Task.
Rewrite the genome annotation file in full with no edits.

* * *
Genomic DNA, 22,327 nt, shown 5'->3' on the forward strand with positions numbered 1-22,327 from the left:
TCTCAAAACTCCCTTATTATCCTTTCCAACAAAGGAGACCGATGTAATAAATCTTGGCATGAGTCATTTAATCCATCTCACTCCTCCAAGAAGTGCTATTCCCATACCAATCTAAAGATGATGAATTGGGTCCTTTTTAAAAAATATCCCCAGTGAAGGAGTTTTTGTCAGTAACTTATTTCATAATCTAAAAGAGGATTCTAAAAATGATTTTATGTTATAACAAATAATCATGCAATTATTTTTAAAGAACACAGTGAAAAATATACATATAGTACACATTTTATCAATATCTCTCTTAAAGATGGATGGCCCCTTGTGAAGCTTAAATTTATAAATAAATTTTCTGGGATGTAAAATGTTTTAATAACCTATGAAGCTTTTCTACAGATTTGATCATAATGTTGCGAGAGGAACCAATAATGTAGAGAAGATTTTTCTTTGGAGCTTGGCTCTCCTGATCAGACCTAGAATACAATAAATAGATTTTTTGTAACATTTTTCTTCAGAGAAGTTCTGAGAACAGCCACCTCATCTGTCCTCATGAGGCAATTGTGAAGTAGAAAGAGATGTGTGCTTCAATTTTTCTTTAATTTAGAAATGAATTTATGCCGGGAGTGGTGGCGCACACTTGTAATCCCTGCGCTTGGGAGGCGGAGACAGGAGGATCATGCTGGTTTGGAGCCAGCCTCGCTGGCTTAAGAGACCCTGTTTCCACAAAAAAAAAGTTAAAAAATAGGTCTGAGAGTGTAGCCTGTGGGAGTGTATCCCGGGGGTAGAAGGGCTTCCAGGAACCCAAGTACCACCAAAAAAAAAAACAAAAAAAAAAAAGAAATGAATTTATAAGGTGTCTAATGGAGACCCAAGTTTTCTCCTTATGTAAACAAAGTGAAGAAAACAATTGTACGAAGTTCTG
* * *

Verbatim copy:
Genomic DNA, 22,327 nt, shown 5'->3' on the forward strand with positions numbered 1-22,327 from the left:
TCTCAAAACTCCCTTATTATCCTTTCCAACAAAGGAGACCGATGTAATAAATCTTGGCATGAGTCATTTAATCCATCTCACTCCTCCAAGAAGTGCTATTCCCATACCAATCTAAAGATGATGAATTGGGTCCTTTTTAAAAAATATCCCCAGTGAAGGAGTTTTTGTCAGTAACTTATTTCATAATCTAAAAGAGGATTCTAAAAATGATTTTATGTTATAACAAATAATCATGCAATTATTTTTAAAGAACACAGTGAAAAATATACATATAGTACACATTTTATCAATATCTCTCTTAAAGATGGATGGCCCCTTGTGAAGCTTAAATTTATAAATAAATTTTCTGGGATGTAAAATGTTTTAATAACCTATGAAGCTTTTCTACAGATTTGATCATAATGTTGCGAGAGGAACCAATAATGTAGAGAAGATTTTTCTTTGGAGCTTGGCTCTCCTGATCAGACCTAGAATACAATAAATAGATTTTTTGTAACATTTTTCTTCAGAGAAGTTCTGAGAACAGCCACCTCATCTGTCCTCATGAGGCAATTGTGAAGTAGAAAGAGATGTGTGCTTCAATTTTTCTTTAATTTAGAAATGAATTTATGCCGGGAGTGGTGGCGCACACTTGTAATCCCTGCGCTTGGGAGGCGGAGACAGGAGGATCATGCTGGTTTGGAGCCAGCCTCGCTGGCTTAAGAGACCCTGTTTCCACAAAAAAAAAGTTAAAAAATAGGTCTGAGAGTGTAGCCTGTGGGAGTGTATCCCGGGGGTAGAAGGGCTTCCAGGAACCCAAGTACCACCAAAAAAAAAAACAAAAAAAAAAAAGAAATGAATTTATAAGGTGTCTAATGGAGACCCAAGTTTTCTCCTTATGTAAACAAAGTGAAGAAAACAATTGTACGAAGTTCTG